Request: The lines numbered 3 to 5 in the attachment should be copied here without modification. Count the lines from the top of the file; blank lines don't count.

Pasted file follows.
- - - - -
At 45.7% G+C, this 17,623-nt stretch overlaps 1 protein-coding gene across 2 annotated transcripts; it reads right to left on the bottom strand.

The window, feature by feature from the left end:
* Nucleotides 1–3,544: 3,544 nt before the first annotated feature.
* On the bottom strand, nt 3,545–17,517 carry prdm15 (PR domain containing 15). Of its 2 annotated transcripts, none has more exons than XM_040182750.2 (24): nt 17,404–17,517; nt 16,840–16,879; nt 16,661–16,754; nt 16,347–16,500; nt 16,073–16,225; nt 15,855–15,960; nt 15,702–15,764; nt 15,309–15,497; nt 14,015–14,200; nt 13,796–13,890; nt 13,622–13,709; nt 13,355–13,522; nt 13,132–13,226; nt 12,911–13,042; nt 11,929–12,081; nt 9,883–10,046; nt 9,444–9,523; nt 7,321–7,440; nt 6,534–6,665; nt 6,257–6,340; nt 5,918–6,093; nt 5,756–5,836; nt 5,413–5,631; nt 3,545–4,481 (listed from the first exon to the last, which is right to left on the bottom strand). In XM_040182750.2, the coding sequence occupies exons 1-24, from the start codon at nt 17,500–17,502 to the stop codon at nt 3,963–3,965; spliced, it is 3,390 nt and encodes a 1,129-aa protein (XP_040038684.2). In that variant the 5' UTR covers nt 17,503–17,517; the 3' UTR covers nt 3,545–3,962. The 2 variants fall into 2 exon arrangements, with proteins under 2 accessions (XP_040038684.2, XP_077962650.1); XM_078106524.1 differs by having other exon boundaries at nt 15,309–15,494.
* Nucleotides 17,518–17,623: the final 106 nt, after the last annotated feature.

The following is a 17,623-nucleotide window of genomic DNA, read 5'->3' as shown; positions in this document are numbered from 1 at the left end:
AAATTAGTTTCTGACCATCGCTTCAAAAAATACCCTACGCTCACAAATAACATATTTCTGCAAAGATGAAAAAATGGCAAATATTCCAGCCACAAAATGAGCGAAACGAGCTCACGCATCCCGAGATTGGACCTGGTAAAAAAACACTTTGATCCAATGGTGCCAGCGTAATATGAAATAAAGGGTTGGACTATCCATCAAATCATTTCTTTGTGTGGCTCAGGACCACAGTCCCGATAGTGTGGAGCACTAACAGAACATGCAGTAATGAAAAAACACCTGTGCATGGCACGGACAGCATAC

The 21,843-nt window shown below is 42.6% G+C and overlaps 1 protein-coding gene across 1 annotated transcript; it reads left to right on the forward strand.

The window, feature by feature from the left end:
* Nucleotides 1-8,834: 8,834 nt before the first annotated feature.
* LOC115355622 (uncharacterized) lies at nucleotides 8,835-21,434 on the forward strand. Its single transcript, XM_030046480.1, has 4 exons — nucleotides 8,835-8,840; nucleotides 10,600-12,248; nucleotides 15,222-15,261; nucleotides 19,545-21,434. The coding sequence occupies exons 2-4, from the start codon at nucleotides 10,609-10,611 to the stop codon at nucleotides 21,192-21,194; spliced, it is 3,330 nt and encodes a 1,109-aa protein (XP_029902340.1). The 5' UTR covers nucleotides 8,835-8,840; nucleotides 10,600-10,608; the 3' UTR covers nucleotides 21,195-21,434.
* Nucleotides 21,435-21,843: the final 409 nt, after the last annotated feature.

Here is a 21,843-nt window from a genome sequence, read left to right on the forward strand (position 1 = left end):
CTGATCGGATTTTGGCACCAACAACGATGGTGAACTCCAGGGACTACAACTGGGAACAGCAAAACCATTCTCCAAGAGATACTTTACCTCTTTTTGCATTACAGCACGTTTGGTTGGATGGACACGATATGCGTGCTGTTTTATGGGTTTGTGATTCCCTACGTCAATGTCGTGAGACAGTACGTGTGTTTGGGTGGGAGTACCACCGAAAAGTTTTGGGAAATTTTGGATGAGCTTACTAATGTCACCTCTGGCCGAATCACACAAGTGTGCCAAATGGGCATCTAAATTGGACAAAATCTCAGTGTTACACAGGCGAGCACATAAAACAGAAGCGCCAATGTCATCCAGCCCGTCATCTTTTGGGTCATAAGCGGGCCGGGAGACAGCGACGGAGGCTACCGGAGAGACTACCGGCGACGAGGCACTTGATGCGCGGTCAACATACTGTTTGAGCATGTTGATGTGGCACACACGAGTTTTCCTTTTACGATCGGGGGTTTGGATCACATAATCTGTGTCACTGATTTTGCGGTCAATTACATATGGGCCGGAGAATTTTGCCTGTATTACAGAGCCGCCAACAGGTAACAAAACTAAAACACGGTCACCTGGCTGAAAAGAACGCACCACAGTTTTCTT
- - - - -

* Nucleotides 1–3,544: 3,544 nt before the first annotated feature.
* On the bottom strand, nt 3,545–17,517 carry prdm15 (PR domain containing 15). Of its 2 annotated transcripts, none has more exons than XM_040182750.2 (24): nt 17,404–17,517; nt 16,840–16,879; nt 16,661–16,754; nt 16,347–16,500; nt 16,073–16,225; nt 15,855–15,960; nt 15,702–15,764; nt 15,309–15,497; nt 14,015–14,200; nt 13,796–13,890; nt 13,622–13,709; nt 13,355–13,522; nt 13,132–13,226; nt 12,911–13,042; nt 11,929–12,081; nt 9,883–10,046; nt 9,444–9,523; nt 7,321–7,440; nt 6,534–6,665; nt 6,257–6,340; nt 5,918–6,093; nt 5,756–5,836; nt 5,413–5,631; nt 3,545–4,481 (listed from the first exon to the last, which is right to left on the bottom strand). In XM_040182750.2, the coding sequence occupies exons 1-24, from the start codon at nt 17,500–17,502 to the stop codon at nt 3,963–3,965; spliced, it is 3,390 nt and encodes a 1,129-aa protein (XP_040038684.2). In that variant the 5' UTR covers nt 17,503–17,517; the 3' UTR covers nt 3,545–3,962. The 2 variants fall into 2 exon arrangements, with proteins under 2 accessions (XP_040038684.2, XP_077962650.1); XM_078106524.1 differs by having other exon boundaries at nt 15,309–15,494.
* Nucleotides 17,518–17,623: the final 106 nt, after the last annotated feature.